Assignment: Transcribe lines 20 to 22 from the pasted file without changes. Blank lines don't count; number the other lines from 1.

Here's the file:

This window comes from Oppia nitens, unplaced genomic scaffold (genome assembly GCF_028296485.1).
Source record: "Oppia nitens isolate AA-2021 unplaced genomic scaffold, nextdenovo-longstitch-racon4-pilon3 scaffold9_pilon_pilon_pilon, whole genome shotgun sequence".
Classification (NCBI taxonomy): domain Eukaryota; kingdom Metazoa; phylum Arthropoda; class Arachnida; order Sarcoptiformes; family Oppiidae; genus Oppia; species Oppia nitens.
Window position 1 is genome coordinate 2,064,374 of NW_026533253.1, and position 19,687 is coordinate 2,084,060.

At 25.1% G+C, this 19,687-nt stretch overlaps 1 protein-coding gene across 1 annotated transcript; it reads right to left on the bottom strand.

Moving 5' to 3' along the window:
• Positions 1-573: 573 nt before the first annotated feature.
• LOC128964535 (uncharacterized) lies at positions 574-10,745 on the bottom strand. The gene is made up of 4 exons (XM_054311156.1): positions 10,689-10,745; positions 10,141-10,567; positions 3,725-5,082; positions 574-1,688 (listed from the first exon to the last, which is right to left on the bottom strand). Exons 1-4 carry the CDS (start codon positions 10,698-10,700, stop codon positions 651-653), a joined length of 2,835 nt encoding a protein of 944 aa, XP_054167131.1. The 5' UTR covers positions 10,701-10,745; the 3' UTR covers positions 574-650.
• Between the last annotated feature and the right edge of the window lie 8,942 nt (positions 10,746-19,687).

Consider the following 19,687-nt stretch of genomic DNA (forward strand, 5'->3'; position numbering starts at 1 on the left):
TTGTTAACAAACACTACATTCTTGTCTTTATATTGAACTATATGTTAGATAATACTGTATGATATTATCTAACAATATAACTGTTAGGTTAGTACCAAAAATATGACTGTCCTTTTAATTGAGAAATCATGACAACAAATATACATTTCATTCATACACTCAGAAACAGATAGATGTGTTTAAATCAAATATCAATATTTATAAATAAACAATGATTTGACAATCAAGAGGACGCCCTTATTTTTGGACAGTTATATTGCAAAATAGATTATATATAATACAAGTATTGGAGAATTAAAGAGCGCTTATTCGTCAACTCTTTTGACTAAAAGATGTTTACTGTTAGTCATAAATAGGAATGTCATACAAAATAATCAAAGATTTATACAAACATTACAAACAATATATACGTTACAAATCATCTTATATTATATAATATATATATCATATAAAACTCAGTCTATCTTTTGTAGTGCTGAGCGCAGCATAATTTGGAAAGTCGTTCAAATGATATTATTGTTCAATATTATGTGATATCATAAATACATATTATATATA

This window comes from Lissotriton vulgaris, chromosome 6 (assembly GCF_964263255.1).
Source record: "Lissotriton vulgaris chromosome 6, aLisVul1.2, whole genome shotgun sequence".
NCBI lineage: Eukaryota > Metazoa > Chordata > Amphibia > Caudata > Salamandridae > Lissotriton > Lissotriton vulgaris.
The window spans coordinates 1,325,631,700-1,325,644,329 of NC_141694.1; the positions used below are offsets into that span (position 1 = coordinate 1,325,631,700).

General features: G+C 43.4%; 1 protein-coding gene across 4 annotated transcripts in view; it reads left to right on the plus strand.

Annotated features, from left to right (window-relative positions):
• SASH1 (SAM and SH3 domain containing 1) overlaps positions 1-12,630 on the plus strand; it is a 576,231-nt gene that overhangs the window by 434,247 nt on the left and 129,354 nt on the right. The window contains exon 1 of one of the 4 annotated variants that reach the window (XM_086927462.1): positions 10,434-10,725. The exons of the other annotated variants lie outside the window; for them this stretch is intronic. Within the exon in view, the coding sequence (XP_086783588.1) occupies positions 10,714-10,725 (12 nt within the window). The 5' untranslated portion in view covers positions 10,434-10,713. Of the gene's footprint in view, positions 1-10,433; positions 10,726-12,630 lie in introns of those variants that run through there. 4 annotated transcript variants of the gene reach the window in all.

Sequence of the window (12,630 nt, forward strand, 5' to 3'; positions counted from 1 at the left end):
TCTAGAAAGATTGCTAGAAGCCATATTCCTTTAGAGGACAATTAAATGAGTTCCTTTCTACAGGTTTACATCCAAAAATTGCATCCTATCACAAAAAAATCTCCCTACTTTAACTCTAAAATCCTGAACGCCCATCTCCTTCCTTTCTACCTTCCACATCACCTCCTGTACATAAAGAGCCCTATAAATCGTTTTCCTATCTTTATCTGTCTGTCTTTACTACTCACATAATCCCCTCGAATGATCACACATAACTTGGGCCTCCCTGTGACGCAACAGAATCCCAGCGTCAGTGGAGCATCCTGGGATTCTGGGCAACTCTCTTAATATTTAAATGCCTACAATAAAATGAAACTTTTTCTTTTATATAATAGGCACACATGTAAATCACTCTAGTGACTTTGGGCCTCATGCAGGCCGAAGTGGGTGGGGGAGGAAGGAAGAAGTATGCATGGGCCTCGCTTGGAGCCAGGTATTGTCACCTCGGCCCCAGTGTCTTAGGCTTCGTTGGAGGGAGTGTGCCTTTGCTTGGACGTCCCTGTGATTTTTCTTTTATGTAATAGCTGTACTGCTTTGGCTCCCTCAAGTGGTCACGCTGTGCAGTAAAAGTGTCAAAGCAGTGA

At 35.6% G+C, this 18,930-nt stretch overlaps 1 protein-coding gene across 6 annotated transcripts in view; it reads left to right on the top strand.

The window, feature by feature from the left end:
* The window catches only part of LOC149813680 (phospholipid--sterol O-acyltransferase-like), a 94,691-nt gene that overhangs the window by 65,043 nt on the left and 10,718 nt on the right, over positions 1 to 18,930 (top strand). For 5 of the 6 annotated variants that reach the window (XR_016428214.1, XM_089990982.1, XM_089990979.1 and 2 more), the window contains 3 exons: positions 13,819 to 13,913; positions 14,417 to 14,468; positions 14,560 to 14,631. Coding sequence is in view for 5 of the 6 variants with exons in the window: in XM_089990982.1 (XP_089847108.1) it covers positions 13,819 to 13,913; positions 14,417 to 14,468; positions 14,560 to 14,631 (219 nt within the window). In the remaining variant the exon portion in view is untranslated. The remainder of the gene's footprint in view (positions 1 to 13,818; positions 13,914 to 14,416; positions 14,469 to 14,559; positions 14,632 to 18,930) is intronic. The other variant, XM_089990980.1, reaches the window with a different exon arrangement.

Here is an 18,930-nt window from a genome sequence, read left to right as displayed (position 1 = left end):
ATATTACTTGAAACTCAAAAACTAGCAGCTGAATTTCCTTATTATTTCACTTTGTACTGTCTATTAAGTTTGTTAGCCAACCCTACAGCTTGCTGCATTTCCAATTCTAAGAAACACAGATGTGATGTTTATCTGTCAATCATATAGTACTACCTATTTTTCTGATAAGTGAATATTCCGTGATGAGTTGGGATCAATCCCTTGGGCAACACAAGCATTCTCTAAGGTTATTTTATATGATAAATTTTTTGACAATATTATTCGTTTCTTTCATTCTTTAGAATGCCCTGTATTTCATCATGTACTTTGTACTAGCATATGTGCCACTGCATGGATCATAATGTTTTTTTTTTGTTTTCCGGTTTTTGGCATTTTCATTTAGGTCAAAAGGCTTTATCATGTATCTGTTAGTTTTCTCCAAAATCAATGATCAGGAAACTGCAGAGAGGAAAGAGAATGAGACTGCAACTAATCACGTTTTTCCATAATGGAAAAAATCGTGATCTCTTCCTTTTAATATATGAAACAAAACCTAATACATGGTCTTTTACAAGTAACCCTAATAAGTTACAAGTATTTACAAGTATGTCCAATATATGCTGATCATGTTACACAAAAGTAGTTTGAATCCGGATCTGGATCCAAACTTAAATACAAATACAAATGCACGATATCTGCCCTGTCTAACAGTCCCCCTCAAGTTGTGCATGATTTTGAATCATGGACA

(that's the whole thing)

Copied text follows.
TCTAGAAAGATTGCTAGAAGCCATATTCCTTTAGAGGACAATTAAATGAGTTCCTTTCTACAGGTTTACATCCAAAAATTGCATCCTATCACAAAAAAATCTCCCTACTTTAACTCTAAAATCCTGAACGCCCATCTCCTTCCTTTCTACCTTCCACATCACCTCCTGTACATAAAGAGCCCTATAAATCGTTTTCCTATCTTTATCTGTCTGTCTTTACTACTCACATAATCCCCTCGAATGATCACACATAACTTGGGCCTCCCTGTGACGCAACAGAATCCCAGCGTCAGTGGAGCATCCTGGGATTCTGGGCAACTCTCTTAATATTTAAATGCCTACAATAAAATGAAACTTTTTCTTTTATATAATAGGCACACATGTAAATCACTCTAGTGACTTTGGGCCTCATGCAGGCCGAAGTGGGTGGGGGAGGAAGGAAGAAGTATGCATGGGCCTCGCTTGGAGCCAGGTATTGTCACCTCGGCCCCAGTGTCTTAGGCTTCGTTGGAGGGAGTGTGCCTTTGCTTGGACGTCCCTGTGATTTTTCTTTTATGTAATAGCTGTACTGCTTTGGCTCCCTCAAGTGGTCACGCTGTGCAGTAAAAGTGTCAAAGCAGTGA

At 35.6% G+C, this 18,930-nt stretch overlaps 1 protein-coding gene across 6 annotated transcripts in view; it reads left to right on the top strand.

The window, feature by feature from the left end: